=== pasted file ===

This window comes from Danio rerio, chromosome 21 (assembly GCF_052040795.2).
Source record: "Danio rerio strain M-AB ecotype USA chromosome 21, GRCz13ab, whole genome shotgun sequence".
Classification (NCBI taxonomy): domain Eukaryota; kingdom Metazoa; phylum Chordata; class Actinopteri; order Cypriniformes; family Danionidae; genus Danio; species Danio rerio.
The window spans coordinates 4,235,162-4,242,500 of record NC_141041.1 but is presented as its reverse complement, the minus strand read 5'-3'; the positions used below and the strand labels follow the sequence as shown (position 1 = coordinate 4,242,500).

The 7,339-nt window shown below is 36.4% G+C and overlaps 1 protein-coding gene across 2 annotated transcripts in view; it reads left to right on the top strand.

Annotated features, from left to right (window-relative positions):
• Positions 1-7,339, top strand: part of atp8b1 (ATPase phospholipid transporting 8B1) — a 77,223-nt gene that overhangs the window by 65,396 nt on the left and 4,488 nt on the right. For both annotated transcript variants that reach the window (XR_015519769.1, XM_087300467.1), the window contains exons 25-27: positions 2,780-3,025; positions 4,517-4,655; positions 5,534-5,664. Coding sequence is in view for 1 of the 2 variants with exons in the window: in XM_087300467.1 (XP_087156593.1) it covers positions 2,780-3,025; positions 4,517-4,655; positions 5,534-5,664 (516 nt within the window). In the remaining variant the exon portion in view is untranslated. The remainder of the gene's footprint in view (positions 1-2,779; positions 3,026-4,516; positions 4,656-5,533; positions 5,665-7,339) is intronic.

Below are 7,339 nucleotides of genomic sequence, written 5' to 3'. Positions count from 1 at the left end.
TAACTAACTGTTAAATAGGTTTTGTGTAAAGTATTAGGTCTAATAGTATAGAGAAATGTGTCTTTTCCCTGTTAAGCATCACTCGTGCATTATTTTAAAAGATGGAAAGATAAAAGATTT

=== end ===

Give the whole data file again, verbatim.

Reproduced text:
This window comes from Danio rerio, chromosome 21 (assembly GCF_052040795.2).
Source record: "Danio rerio strain M-AB ecotype USA chromosome 21, GRCz13ab, whole genome shotgun sequence".
Classification (NCBI taxonomy): domain Eukaryota; kingdom Metazoa; phylum Chordata; class Actinopteri; order Cypriniformes; family Danionidae; genus Danio; species Danio rerio.
The window spans coordinates 4,235,162-4,242,500 of record NC_141041.1 but is presented as its reverse complement, the minus strand read 5'-3'; the positions used below and the strand labels follow the sequence as shown (position 1 = coordinate 4,242,500).

The 7,339-nt window shown below is 36.4% G+C and overlaps 1 protein-coding gene across 2 annotated transcripts in view; it reads left to right on the top strand.

Annotated features, from left to right (window-relative positions):
• Positions 1-7,339, top strand: part of atp8b1 (ATPase phospholipid transporting 8B1) — a 77,223-nt gene that overhangs the window by 65,396 nt on the left and 4,488 nt on the right. For both annotated transcript variants that reach the window (XR_015519769.1, XM_087300467.1), the window contains exons 25-27: positions 2,780-3,025; positions 4,517-4,655; positions 5,534-5,664. Coding sequence is in view for 1 of the 2 variants with exons in the window: in XM_087300467.1 (XP_087156593.1) it covers positions 2,780-3,025; positions 4,517-4,655; positions 5,534-5,664 (516 nt within the window). In the remaining variant the exon portion in view is untranslated. The remainder of the gene's footprint in view (positions 1-2,779; positions 3,026-4,516; positions 4,656-5,533; positions 5,665-7,339) is intronic.

Below are 7,339 nucleotides of genomic sequence, written 5' to 3'. Positions count from 1 at the left end.
TAACTAACTGTTAAATAGGTTTTGTGTAAAGTATTAGGTCTAATAGTATAGAGAAATGTGTCTTTTCCCTGTTAAGCATCACTCGTGCATTATTTTAAAAGATGGAAAGATAAAAGATTT